We’ve come a long way from chicken-fried stereotypes. With impassioned talent paving the way, in a city ripe for continued innovation and growth, OKC’s culinary landscape has never been more dynamic or more exciting. As made clear by this year’s batch of Best New Restaurants, showcasing a wide cross-section of concepts, cuisines and districts. 

A bloody Mary and two margaritas at El Coyote Restaurant
Photos by Rachel Maucieri

El Coyote

925 W. Britton Road, OKC 

After mastering Italian cuisine, at both consistently popular Bar Cicchetti and Osteria (the latter of which opened a location at Will Rogers Airport this year), Jonathon Stranger went in a markedly different direction for his most recent venture, a New Mexican homage that feels straight out of Santa Fe. When El Coyote debuted in the Britton District, it was met with such fervent fanfare that it had to temporarily suspend brunch and lunch to keep up with demand. Both meal periods are back, along with dinner, but the hype hasn’t waned. Nor should it, considering the level of authenticity and artistry poured into every detail here, from its adobe-style motif — complete with chile-clad ristras and kiva-like fireplaces — to its menus so flavorful, fiery and fragrant that you’d think you were literally in New Mexico. Start with the succulent red chile rib tips and green chile queso, sample a pork adovada taco, and feast on chile relleno stuffed with mushrooms and molten cheese. Then come back for brunch and do it all over again.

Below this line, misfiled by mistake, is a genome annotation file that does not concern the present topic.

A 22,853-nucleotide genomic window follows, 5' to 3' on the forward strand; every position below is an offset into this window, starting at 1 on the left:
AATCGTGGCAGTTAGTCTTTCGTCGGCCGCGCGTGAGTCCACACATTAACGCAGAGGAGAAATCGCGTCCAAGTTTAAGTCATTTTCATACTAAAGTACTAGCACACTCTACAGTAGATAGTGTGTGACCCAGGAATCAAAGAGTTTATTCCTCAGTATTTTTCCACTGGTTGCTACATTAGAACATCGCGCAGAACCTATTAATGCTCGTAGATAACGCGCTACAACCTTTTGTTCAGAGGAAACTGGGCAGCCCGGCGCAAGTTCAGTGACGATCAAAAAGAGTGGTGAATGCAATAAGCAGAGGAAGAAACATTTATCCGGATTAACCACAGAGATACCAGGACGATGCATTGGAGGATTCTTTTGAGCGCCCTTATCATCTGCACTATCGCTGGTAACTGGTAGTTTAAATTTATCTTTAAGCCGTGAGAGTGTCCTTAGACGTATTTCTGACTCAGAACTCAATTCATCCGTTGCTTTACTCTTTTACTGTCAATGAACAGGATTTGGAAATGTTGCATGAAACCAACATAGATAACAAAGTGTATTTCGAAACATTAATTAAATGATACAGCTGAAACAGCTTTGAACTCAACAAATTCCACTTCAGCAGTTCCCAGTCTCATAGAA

Sun Cattle Co. 

800 W. Sheridan Ave., OKC

Considering Oklahoma has its very own style of burger, the wildly underrated onion burger, it seems strange that more restaurants aren’t capitalizing on the opportunity to spotlight this homegrown specialty. Outside of the rustic diners in El Reno, where onion burgers were born a century ago out of recession-era necessity, you don’t see too many iterations on menus in the city. Enter: Sun Cattle Co. Operated by the folks behind Ludivine, which has a dedicated fan following for its weekly Monday burger nights, the concept is all about onion fried hamburgers at this new entry on Film Row. The decor is reminiscent of a hipster version of Cattlemen’s Steakhouse, with an equally beefy menu and a quality of locally sourced meat that tastes distinctly better. The menu boasts a lineup of onion burger variations, from the basic to the Big Jack, which adds double meat, cheese and hash browns to the mix. There are also coney dogs, steak nuggets, cocktails, boozy shakes and beer, but the focus remains rightfully on the onion burger, finally getting its time in the sun.